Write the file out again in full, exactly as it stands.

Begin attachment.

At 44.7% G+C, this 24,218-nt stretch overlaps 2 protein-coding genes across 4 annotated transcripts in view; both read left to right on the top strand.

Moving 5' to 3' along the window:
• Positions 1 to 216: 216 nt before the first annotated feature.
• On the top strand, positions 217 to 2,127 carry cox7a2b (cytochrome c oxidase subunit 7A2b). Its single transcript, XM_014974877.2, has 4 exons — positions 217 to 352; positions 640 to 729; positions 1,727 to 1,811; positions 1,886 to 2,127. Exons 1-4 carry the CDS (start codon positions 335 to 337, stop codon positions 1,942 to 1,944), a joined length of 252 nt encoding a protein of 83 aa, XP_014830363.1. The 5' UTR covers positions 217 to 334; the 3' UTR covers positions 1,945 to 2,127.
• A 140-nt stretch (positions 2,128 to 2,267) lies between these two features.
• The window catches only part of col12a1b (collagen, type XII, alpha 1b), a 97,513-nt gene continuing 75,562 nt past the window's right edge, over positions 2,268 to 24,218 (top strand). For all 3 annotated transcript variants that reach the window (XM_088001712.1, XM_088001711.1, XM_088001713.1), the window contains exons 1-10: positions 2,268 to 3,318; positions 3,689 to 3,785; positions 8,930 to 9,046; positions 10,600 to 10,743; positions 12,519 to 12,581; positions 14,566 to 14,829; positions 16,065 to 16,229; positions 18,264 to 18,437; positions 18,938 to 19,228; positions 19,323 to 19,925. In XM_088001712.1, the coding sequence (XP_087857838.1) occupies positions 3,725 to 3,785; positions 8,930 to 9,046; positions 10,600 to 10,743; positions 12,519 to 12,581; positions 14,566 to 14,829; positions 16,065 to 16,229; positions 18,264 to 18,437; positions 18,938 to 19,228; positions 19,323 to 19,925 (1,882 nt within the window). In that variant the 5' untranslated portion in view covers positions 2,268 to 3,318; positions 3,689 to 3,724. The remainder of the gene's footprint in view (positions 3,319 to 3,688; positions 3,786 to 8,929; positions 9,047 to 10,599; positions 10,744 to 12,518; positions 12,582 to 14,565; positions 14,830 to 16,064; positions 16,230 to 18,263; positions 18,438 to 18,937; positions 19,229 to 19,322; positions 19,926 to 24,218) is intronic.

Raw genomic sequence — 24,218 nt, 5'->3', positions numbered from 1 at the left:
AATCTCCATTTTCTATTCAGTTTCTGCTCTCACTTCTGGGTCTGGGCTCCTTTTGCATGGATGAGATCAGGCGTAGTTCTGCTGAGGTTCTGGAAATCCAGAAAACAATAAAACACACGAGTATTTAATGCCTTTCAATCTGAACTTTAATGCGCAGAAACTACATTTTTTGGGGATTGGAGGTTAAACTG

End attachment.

At 44.7% G+C, this 24,218-nt stretch overlaps 2 protein-coding genes across 4 annotated transcripts in view; both read left to right on the top strand.

Moving 5' to 3' along the window:
• Positions 1 to 216: 216 nt before the first annotated feature.
• On the top strand, positions 217 to 2,127 carry cox7a2b (cytochrome c oxidase subunit 7A2b). Its single transcript, XM_014974877.2, has 4 exons — positions 217 to 352; positions 640 to 729; positions 1,727 to 1,811; positions 1,886 to 2,127. Exons 1-4 carry the CDS (start codon positions 335 to 337, stop codon positions 1,942 to 1,944), a joined length of 252 nt encoding a protein of 83 aa, XP_014830363.1. The 5' UTR covers positions 217 to 334; the 3' UTR covers positions 1,945 to 2,127.
• A 140-nt stretch (positions 2,128 to 2,267) lies between these two features.
• The window catches only part of col12a1b (collagen, type XII, alpha 1b), a 97,513-nt gene continuing 75,562 nt past the window's right edge, over positions 2,268 to 24,218 (top strand). For all 3 annotated transcript variants that reach the window (XM_088001712.1, XM_088001711.1, XM_088001713.1), the window contains exons 1-10: positions 2,268 to 3,318; positions 3,689 to 3,785; positions 8,930 to 9,046; positions 10,600 to 10,743; positions 12,519 to 12,581; positions 14,566 to 14,829; positions 16,065 to 16,229; positions 18,264 to 18,437; positions 18,938 to 19,228; positions 19,323 to 19,925. In XM_088001712.1, the coding sequence (XP_087857838.1) occupies positions 3,725 to 3,785; positions 8,930 to 9,046; positions 10,600 to 10,743; positions 12,519 to 12,581; positions 14,566 to 14,829; positions 16,065 to 16,229; positions 18,264 to 18,437; positions 18,938 to 19,228; positions 19,323 to 19,925 (1,882 nt within the window). In that variant the 5' untranslated portion in view covers positions 2,268 to 3,318; positions 3,689 to 3,724. The remainder of the gene's footprint in view (positions 3,319 to 3,688; positions 3,786 to 8,929; positions 9,047 to 10,599; positions 10,744 to 12,518; positions 12,582 to 14,565; positions 14,830 to 16,064; positions 16,230 to 18,263; positions 18,438 to 18,937; positions 19,229 to 19,322; positions 19,926 to 24,218) is intronic.

Raw genomic sequence — 24,218 nt, 5'->3', positions numbered from 1 at the left:
AATCTCCATTTTCTATTCAGTTTCTGCTCTCACTTCTGGGTCTGGGCTCCTTTTGCATGGATGAGATCAGGCGTAGTTCTGCTGAGGTTCTGGAAATCCAGAAAACAATAAAACACACGAGTATTTAATGCCTTTCAATCTGAACTTTAATGCGCAGAAACTACATTTTTTGGGGATTGGAGGTTAAACTG